HHCC strongly objects to potential labour and employment standards reforms

UPDATE: Changing Workplaces Review Final Report. Click here to read the statement from the OCC.

Haliburton Highlands Chamber of Commerce strongly objects to potential labour and employment standards reforms

Changes would discourage investment, eliminate jobs and diminish economic opportunities in Ontario, especially among small business owners

Monday, May 15, 2017: The Haliburton Highlands Chamber of Commerce, in partnership with the Ontario Chamber of Commerce (OCC) has sent a letter to Premier Kathleen Wynne warning against potential changes to Ontario’s Labour Relations Act (LRA) and the Employment Standards Act (ESA), including the introduction of a $15 minimum wage. The letter is cautioning that these reforms may have unintended consequences impacting job creation and competitiveness, as well discouraging investment in the province.

The potential reforms are coming at a time when costs for consumers and the cost of doing business is high and putting Ontario at a competitive disadvantage. Ontario has experienced slower growth in GDP and job creation than in the past, and drastic reforms to labour and employment run the risk of causing serious damage to the future prosperity of the province.

“These sweeping changes could seriously impact job creation and the health of the local economy in the Haliburton Highlands,” said Jerry Walker, President, Haliburton Highlands Chamber of Commerce. “We need to get the message out that the proposed changes would discourage investment in Ontario, thereby discouraging investment and diminishing economic opportunities in Ontario.”

On issues of non-standard and part-time work, Statistics Canada data shows that part-time work has risen 22 percent since 2003, down from the 36 percent increase in the previous 12-year period. Recent studies show that 76 percent of part-timer workers voluntarily choose part-time work to better accommodate schooling or personal life.

“We are urging Premier Wynne to complete an economic impact analysis of the proposed reforms to limit potential consequences that could seriously jeopardize our future growth,” said Richard Koroscil, Interim-President and CEO, Ontario Chamber of Commerce. “We support reform where and when it is needed, but we caution against change for change’s sake.”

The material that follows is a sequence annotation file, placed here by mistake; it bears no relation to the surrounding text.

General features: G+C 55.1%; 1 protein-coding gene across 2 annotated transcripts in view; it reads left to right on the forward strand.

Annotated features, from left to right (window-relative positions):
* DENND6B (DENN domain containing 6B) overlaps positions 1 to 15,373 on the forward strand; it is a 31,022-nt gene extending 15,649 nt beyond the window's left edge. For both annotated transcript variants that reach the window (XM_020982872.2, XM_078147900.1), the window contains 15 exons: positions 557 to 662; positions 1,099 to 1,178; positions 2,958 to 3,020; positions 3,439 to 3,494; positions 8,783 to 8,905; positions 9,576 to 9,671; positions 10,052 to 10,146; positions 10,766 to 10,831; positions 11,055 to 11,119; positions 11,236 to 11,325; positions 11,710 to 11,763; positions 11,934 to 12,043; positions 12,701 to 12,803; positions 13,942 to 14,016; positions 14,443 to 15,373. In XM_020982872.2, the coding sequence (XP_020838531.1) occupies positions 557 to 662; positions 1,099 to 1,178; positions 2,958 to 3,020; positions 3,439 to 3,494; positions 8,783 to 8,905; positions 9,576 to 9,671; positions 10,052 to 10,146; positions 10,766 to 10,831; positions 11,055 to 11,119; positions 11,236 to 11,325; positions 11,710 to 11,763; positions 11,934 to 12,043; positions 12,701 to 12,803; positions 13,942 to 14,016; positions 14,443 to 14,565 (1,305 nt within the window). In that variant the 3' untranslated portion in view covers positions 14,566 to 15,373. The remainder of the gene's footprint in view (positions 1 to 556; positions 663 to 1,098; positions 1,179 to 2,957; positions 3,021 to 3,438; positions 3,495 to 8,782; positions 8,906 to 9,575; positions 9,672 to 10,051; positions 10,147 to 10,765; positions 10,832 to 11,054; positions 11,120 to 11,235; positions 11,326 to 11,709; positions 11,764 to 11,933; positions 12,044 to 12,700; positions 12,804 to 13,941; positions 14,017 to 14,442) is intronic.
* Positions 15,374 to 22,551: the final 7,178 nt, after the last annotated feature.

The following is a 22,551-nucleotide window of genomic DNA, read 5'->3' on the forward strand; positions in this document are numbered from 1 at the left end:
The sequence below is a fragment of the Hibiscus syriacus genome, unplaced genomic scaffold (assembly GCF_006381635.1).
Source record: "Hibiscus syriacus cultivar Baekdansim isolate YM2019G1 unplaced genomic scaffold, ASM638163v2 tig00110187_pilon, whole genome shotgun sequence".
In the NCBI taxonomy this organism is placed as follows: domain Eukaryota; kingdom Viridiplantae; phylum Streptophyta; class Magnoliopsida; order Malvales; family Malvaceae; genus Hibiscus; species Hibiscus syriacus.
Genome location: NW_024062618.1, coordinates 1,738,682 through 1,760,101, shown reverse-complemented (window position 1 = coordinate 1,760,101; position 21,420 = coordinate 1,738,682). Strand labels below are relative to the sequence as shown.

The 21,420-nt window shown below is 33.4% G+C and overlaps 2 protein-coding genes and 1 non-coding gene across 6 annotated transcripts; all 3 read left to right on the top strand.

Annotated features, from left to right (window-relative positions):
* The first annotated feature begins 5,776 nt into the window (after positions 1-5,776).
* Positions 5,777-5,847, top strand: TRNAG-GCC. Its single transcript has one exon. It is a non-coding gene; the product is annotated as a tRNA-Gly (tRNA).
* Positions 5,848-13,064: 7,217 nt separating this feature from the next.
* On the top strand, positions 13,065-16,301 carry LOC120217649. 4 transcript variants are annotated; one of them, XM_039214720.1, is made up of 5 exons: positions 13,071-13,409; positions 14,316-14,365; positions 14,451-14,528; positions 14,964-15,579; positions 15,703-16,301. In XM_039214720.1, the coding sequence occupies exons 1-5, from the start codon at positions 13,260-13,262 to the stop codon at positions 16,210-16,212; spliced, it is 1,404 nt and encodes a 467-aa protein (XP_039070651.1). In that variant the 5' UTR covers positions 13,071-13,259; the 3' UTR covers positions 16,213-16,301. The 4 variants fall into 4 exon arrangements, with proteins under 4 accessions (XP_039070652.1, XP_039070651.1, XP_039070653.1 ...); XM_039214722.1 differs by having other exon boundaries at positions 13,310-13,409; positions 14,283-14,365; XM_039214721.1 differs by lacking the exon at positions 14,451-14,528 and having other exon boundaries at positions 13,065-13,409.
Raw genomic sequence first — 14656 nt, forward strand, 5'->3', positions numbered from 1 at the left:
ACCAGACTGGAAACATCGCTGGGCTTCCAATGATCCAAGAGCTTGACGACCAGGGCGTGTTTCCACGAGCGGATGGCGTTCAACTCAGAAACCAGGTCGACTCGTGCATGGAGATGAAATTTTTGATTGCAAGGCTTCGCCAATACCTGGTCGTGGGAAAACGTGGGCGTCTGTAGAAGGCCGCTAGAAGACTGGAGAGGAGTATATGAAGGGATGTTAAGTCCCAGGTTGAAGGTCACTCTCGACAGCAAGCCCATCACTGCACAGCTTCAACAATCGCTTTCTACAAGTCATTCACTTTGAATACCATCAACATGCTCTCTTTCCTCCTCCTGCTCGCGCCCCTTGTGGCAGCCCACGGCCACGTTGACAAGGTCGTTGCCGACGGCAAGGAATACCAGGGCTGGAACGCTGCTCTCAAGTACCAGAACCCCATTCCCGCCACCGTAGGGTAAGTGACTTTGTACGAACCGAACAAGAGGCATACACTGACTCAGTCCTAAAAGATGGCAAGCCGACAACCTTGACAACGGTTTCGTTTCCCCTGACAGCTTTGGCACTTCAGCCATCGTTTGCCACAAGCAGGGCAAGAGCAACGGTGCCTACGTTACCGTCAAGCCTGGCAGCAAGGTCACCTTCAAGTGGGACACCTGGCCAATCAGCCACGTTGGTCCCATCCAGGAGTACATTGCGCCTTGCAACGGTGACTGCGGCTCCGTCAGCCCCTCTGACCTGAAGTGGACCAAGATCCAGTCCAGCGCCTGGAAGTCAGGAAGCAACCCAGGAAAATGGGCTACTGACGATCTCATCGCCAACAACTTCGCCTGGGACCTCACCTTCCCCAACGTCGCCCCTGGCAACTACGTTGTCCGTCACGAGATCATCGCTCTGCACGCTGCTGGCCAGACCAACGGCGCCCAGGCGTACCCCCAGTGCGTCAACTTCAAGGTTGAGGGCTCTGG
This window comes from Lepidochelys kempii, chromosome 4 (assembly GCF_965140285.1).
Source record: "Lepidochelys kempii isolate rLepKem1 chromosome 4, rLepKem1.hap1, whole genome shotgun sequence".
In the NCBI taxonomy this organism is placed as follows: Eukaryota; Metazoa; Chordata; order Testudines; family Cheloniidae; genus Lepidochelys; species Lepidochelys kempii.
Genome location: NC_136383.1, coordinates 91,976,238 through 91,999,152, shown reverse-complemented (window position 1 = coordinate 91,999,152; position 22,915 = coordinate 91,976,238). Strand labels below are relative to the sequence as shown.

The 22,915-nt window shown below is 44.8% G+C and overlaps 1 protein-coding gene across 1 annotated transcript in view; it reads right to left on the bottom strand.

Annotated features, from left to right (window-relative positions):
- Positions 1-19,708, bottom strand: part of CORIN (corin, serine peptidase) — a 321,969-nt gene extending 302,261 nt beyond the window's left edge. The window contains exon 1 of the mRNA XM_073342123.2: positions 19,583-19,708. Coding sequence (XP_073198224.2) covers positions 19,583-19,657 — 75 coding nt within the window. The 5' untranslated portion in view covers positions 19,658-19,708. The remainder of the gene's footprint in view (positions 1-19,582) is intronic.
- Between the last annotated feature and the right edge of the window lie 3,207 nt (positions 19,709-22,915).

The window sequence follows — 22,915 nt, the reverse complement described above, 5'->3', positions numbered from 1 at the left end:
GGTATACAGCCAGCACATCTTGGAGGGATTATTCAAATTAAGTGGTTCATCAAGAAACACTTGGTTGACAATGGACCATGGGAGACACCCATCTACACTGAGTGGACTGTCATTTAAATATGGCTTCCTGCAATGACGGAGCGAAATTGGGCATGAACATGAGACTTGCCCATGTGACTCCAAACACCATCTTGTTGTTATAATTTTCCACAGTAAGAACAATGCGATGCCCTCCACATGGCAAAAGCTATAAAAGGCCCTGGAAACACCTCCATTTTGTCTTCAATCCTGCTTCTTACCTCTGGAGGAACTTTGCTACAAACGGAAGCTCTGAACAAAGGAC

The OCC’s letter reminds the Premier that Ontario’s employer community is doing its part to create a better jobs and working conditions in the province. Budget 2017 points out that 98% of all new jobs created since the recession have been full time, and 78% have been above-average wage for their respective industries.

The letter notes that the goals of economic growth and improved employee rights are not mutually exclusive. The OCC believes that what supports the competitiveness of Ontario’s economy can also help enhance quality of work. Increased education and enforcement may assist with compliance to Government regulations and can improve worker environments. Regulatory reform that raises costs for business, only to reduce the ability of business to invest in and grow the labour force is counterproductive.

Read the OCC’s letter to Premier Wynne.

See the OCC Policy Update here.


One comment

  • Audrey Beck

    A number of concerns come to mind. By raising the minimum wage to $15/hour, we are telling those that do not wish to get an education, diploma, or degree, not to worry we will give you enough to supplement your lifestyle and more. This poses a problem, because we will end up with more uneducated people in this country and no ambition to better themselves. $15/hour equates to $31,200 per year
    For the small business owner this means that there experience and educated staff will require/request an increase to match this increase due to their education and work history. The small business struggles enough in the employee section of their workplace. I would sooner see benefits offered to the employees, which assists all in their day to day life such as medical coverage in the workplace after a period of grace to make sure that they do not jump from job to job every time. Employers could cover a portion of the costs and still help the employees as well as their staffing situation and payroll costs. We never seem to see the end of the tunnel as a small business owner.

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